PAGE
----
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Unexpected Ways That Bicycling Is Proving a Boon for Business

Cities across the U.S. are discovering that good biking attracts great jobs and top talent to their communities.

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Ellen Jones, director of Washington’s Downtown Business Improvement District, says, “It’s just crazy how biking has taken off here, especially the new bikeshare system which a lot of people are using for commuting.” We spoke after she returned from an appointment with managers of a high-tech company wanting to rent an old warehouse downtown. “A lot of their employees bike to work and they were concerned about whether they could easily get their bicycles upstairs. When bicycling is part of the final decision on where a company relocates, then we know its impact.”


The boom in biking is also creating opportunities in the real estate sector. Jair Lynch, founder and CEO of a DC real estate development and construction company, declares, “We don’t work in places that aren’t near bike lanes.” Even in the slow economy, $200 million in new apartments are currently under construction adjacent to the Midtown Greenway in Minneapolis, a bike “freeway” cutting through the south side of the city.


Another benefit businesses see for locating in bike-friendly locations is a break on health insurance costs. QBP, a bike parts distributor in the Minneapolis area employing 600, offered a series of incentives for employees to commute by bike and discovered an unexpected bonus—a 4.4 percent reduction in health care costs, totaling $170,000 a year. Tracy Pleschourt—partner at Carmichael Lynch, an ad agency in downtown Minneapolis that promotes biking—is excited about the possibilities of the just-launched Zap program, which electronically documents bike trips using on-bike RFID (Radio Frequency Identification) devices and trail-edge sensors. Right now the program offers only gift certificates and discount gear as prizes for frequent biking, but insurers are looking at it as a way to reward health-conscious companies with lots of employees riding bikes.


Boosting the Business Climate Beyond Big Cities & Bike Meccas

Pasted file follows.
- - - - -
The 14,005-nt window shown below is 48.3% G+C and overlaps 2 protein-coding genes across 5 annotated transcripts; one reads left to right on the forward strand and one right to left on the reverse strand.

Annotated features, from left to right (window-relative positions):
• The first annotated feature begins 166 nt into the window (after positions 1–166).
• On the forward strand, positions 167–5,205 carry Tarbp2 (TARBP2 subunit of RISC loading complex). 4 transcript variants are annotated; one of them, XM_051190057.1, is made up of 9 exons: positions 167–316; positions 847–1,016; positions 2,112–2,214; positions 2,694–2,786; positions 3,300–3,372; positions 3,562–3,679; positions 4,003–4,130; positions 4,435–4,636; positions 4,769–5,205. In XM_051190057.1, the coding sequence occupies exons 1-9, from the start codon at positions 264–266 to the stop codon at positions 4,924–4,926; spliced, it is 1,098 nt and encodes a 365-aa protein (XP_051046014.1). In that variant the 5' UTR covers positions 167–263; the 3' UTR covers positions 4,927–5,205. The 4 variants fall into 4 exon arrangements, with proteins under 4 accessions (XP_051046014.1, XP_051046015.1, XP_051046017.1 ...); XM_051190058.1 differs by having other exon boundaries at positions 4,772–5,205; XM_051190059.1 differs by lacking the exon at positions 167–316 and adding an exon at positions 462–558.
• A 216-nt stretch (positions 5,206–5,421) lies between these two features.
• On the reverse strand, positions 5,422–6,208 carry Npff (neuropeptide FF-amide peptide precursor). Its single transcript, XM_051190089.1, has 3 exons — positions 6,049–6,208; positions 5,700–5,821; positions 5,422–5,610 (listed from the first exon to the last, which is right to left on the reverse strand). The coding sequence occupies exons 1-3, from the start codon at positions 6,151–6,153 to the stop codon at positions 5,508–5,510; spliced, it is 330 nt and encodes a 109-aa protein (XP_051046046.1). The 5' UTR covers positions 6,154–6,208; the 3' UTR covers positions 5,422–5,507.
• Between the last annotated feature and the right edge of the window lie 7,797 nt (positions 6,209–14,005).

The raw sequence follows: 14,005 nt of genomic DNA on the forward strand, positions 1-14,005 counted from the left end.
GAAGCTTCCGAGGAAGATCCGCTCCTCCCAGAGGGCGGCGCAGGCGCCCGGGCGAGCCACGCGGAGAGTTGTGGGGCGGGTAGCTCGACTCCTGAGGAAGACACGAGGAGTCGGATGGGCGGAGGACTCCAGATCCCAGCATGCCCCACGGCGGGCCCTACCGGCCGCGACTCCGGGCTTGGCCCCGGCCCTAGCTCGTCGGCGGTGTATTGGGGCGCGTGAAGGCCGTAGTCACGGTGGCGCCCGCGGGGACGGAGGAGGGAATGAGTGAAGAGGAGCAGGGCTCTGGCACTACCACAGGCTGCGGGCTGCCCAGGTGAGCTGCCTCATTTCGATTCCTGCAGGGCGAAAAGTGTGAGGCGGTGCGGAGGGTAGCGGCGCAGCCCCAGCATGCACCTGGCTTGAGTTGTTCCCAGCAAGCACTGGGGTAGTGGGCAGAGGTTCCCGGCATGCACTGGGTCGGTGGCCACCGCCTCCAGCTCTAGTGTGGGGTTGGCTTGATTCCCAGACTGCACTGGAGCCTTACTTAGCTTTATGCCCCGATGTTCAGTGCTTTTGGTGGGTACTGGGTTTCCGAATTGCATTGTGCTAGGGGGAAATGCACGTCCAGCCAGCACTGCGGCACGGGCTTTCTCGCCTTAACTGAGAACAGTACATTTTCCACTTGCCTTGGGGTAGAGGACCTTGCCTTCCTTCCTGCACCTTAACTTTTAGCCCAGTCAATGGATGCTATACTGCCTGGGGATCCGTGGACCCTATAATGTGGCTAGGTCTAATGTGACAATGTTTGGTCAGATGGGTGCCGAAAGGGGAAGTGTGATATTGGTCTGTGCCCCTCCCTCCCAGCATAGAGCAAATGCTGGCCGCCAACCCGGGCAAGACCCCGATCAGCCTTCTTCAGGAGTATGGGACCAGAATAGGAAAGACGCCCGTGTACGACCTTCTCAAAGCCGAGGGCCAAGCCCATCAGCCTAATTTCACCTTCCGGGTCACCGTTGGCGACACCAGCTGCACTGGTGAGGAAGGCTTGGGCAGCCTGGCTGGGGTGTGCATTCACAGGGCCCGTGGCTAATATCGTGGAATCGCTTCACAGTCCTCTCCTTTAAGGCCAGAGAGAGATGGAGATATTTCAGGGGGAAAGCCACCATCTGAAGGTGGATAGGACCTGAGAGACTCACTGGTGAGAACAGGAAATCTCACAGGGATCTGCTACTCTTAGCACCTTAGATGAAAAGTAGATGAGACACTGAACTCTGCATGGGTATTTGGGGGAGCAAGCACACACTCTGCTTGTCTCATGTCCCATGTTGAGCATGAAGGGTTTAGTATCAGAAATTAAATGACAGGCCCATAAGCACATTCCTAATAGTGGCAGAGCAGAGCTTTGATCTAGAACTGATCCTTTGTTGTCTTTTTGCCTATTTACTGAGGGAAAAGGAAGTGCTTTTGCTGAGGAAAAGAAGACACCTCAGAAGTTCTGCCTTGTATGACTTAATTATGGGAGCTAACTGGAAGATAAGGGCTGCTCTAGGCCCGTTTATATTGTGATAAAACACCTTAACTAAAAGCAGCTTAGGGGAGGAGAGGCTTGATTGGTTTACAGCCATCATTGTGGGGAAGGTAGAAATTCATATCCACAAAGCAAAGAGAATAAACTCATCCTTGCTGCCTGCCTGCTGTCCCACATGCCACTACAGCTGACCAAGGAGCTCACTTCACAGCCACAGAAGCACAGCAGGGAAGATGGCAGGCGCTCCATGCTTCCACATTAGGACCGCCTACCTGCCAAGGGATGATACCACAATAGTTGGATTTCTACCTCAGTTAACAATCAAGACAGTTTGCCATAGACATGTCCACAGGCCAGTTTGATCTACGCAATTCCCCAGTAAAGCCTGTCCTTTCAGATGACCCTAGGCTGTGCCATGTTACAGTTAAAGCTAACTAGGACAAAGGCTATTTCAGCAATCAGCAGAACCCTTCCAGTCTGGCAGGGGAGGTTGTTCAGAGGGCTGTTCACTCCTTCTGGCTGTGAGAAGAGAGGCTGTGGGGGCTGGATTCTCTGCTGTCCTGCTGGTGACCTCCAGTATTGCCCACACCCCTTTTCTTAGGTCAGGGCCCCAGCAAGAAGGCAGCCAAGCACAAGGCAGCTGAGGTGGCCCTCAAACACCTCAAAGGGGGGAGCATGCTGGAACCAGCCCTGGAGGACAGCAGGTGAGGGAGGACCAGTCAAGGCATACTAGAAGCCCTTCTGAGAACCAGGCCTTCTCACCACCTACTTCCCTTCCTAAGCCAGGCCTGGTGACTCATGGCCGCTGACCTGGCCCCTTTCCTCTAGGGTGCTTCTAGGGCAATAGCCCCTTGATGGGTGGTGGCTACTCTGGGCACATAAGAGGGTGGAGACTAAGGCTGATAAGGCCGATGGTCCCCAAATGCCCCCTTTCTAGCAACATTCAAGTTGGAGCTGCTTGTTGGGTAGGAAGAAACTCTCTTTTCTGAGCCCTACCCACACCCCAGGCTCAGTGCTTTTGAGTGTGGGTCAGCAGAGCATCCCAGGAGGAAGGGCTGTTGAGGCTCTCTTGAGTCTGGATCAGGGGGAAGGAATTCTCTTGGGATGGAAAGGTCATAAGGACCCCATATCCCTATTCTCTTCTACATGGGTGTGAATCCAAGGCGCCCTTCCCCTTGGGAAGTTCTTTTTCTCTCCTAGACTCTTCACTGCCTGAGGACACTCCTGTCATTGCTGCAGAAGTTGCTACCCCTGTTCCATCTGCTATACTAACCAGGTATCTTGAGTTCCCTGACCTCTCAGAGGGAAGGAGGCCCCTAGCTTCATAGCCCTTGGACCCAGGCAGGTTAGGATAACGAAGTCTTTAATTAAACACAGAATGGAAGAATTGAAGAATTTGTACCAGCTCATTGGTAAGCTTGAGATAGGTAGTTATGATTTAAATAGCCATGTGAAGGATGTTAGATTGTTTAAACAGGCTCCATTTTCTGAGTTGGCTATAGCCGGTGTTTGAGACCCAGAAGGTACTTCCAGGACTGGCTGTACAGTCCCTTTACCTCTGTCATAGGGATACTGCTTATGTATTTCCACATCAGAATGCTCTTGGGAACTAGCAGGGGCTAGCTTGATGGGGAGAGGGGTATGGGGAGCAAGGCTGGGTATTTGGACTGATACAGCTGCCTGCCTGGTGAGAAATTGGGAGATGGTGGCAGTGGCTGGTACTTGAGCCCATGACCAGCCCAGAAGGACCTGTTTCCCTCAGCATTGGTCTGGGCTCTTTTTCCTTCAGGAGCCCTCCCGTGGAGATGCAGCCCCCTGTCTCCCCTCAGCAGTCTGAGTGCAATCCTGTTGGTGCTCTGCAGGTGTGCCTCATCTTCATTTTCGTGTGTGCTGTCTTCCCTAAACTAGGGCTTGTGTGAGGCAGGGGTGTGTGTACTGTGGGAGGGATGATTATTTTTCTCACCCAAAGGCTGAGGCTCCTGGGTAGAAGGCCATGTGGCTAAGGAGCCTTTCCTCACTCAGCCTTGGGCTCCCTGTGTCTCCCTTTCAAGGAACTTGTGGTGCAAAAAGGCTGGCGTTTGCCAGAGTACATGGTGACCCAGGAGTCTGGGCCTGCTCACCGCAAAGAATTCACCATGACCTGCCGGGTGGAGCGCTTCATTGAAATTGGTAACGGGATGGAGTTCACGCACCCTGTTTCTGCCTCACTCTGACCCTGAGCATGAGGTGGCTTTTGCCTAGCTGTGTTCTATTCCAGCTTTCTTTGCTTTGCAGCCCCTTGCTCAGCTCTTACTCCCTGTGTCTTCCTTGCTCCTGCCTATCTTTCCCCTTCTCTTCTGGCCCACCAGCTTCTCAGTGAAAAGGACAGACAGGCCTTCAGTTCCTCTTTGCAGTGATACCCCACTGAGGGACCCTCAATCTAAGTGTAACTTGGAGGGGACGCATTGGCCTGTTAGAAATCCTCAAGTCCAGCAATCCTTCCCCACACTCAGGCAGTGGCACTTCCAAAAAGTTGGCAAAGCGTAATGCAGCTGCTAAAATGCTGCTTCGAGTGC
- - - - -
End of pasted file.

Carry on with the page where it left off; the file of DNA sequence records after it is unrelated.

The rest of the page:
Bikes are improving the business climate even in cities not ranked as bike capitals or large metropolitan regions. Mayor Lee Leffingwell of Austin, Texas, said, “I certainly recognize the environmental, public health and quality of life benefits that more bicycling can bring our city, but I also value the contribution to the economy that comes with the provision of smart transportation options that attract major employers to Austin.”


Austin is ambitiously expanding its bike infrastructure; its first green lane opened last spring, one of 10 planned for the city. Cirrus Logic, a computer chip company that depends on specially trained engineers, moved to downtown Austin last summer from an outlying location “to become more attractive as an employer,” says PR director Bill Schnell. “We can’t just pluck anybody for our jobs. The people we want are mostly younger, and biking is part of the equation for them.” 


CEO Tyson Tuttle relocated Silicon Labs, which designs integrated circuits for computers, to downtown Austin five years ago to be close to the city’s bike trail system. It was one of the first of many tech companies that are now in the area. Tuttle, who himself sometimes rides to work, says it was a smart move. “Biking on the trails is something a lot of employees enjoy, and when people think about joining the company it’s a big draw. It also helps with wellness and fitness.”


You might think that Memphis would be the last place in America to believe bikes can take us down the path to prosperity.


In 2008, with not a single bike lane inside the city limits, Memphis was named one of the three “Worst Cities for Cycling in America” by Bicycling magazine (alongside Dallas and Miami). That prompted the city to stripe a few lines of bike lanes, but it landed on the three worst cities list again in 2010 (this time joined by Birmingham and Jacksonville).  This year Bicycling honored Memphis as the “most improved” city for bicycling. It was also named as one of six cities (along with Portland, Ore., San Francisco, Washington, Chicago and Austin) to receive support from the Bikes Belong Foundation’s Green Lane Project in creating a network of protected bike lanes to serve as best practices for other cities to follow.

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